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Toxicol Sci. 2007 Dec;100(2):456-63. Epub 2007 Aug 28.

Identification and characterization of several dietary alkaloids as weak inhibitors of hedgehog signaling.

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  • 1Molecular and Environmental Toxicology Center, University of Wisconsin-Madison, Madison, WI 53703, USA.

Abstract

The Hedgehog (Hh) signaling pathway plays an integral role in the patterning and development of diverse structures in the vertebrate embryo. Aberrations in Hh signaling are associated with a range of developmental defects including failure of interhemispheric division of the embryonic forebrain as well as midline facial dysmorphia including cleft lip/palate and cyclopia, collectively termed holoprosencephaly (HPE). Postnatally, Hh signaling has been postulated to play a pivotal role in healing and repair processes and inappropriate Hh pathway activation has been implicated in several types of cancers. The Veratrum alkaloid cyclopamine is a potent inhibitor of Hh signaling and causes HPE-like defects in diverse species including sheep, hamster, mouse, and zebra fish. Using murine cell-based assays, we have determined that a number of dietary alkaloids similar in structure to cyclopamine also inhibit Hh signaling but with significantly lower potency. We found that these dietary compounds act additively through a mechanism similar to cyclopamine, downstream of Ptc1 and upstream of Gli1. Using an embryonic zebra fish developmental assay, we found that while cyclopamine exposure caused HPE-like defects, exposure to one of these dietary compounds, solanidine, did not.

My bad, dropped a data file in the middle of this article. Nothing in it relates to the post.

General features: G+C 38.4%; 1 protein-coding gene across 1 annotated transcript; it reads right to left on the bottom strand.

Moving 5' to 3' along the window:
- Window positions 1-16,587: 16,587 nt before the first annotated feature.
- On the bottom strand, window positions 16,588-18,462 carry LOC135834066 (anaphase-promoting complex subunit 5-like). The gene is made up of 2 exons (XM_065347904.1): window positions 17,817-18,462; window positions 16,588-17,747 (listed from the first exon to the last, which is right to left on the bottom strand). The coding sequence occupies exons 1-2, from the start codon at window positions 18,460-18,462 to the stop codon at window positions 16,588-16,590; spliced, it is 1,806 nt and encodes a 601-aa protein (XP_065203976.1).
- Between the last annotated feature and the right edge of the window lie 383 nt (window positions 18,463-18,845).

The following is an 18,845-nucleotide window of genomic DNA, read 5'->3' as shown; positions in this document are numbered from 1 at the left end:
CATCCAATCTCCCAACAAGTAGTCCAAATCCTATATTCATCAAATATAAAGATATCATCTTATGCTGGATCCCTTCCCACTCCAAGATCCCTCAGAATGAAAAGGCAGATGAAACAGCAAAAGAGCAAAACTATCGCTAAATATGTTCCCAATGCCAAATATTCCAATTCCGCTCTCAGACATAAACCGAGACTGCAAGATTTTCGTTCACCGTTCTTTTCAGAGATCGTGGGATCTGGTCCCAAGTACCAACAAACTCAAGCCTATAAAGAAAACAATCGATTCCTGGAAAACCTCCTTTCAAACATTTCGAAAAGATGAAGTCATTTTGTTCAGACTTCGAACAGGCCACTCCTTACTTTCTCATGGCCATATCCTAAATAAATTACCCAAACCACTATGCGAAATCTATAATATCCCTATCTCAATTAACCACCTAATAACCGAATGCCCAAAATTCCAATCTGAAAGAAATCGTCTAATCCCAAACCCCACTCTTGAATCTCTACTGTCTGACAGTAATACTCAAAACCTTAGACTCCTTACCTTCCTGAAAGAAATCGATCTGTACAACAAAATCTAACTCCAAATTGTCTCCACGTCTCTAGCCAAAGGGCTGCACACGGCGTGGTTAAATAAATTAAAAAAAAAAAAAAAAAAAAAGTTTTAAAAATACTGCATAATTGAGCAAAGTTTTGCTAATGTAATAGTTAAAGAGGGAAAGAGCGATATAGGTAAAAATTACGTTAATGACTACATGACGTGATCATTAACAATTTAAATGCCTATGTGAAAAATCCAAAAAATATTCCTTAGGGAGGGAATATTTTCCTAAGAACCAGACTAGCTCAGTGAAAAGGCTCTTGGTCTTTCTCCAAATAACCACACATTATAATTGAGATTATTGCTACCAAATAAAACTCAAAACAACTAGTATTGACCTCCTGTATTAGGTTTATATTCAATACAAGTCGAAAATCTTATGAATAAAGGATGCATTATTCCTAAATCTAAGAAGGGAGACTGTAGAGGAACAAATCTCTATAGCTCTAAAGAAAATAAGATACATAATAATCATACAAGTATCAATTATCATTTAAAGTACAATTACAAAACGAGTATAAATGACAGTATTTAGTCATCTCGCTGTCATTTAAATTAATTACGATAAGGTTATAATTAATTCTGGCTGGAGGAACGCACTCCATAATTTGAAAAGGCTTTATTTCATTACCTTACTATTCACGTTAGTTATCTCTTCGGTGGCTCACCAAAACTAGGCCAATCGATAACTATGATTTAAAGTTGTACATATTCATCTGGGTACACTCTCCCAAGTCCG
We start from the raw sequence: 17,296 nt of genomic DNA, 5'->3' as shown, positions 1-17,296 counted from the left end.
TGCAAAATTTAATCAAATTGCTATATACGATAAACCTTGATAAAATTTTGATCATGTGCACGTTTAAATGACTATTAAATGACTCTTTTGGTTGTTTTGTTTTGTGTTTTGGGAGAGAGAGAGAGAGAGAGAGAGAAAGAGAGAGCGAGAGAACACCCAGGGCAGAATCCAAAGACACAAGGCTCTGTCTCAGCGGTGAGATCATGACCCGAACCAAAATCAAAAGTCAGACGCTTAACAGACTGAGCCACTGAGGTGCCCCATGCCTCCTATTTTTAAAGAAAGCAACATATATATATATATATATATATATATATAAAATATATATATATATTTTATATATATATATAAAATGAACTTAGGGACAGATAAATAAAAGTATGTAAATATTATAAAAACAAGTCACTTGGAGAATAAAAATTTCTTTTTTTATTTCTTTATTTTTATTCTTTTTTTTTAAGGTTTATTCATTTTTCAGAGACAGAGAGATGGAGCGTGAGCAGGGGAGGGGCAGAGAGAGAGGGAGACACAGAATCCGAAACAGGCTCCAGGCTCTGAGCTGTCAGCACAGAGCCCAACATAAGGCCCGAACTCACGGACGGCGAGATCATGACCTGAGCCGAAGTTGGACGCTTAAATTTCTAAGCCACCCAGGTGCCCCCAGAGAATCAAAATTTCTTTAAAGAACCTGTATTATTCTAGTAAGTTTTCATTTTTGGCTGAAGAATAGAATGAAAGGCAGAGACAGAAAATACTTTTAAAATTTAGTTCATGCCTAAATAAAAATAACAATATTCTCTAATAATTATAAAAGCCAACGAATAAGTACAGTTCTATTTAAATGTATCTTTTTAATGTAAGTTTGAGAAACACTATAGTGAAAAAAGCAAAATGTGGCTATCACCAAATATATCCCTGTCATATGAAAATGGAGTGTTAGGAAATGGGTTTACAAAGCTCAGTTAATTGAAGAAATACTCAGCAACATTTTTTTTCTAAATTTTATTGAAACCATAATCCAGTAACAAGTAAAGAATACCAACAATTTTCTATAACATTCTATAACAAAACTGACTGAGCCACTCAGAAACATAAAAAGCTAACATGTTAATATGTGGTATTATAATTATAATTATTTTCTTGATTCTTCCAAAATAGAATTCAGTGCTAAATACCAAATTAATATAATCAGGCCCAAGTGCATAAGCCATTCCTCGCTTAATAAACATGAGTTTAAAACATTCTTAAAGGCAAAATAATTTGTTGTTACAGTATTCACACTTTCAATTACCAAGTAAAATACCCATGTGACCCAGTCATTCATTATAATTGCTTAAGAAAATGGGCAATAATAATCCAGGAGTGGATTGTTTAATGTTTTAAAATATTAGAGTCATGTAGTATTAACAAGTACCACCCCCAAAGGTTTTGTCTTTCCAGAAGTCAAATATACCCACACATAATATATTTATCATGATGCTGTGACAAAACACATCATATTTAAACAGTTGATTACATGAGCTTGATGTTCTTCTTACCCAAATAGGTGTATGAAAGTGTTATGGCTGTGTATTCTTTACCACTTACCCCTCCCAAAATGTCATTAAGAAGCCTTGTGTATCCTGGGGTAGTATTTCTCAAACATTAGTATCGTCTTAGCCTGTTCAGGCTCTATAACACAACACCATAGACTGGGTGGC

PMID:
17728282
[PubMed - indexed for MEDLINE]
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